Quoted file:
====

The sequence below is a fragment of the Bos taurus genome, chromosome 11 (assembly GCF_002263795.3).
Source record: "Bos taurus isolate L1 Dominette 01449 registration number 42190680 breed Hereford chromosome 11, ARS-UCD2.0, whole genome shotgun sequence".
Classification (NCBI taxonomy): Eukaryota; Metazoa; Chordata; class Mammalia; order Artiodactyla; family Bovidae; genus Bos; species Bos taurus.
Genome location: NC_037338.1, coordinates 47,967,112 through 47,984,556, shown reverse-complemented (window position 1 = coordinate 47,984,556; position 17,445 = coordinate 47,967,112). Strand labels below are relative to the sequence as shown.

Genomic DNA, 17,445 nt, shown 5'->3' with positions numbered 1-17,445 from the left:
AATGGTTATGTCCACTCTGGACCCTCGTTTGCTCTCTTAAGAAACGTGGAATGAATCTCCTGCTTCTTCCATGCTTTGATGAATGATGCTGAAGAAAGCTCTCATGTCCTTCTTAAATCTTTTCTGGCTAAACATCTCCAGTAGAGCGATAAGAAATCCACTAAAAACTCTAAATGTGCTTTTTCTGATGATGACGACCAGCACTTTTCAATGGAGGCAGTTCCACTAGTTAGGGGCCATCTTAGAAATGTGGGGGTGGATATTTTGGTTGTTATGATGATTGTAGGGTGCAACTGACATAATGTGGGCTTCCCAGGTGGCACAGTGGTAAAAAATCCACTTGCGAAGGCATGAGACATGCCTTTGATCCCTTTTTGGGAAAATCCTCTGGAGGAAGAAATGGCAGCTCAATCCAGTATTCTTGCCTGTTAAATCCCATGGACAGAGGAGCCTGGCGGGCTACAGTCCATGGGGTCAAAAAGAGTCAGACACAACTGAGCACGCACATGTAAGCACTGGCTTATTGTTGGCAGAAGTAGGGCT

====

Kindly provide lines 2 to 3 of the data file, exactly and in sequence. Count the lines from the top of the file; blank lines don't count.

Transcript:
Source record: "Bos taurus isolate L1 Dominette 01449 registration number 42190680 breed Hereford chromosome 11, ARS-UCD2.0, whole genome shotgun sequence".
Classification (NCBI taxonomy): Eukaryota; Metazoa; Chordata; class Mammalia; order Artiodactyla; family Bovidae; genus Bos; species Bos taurus.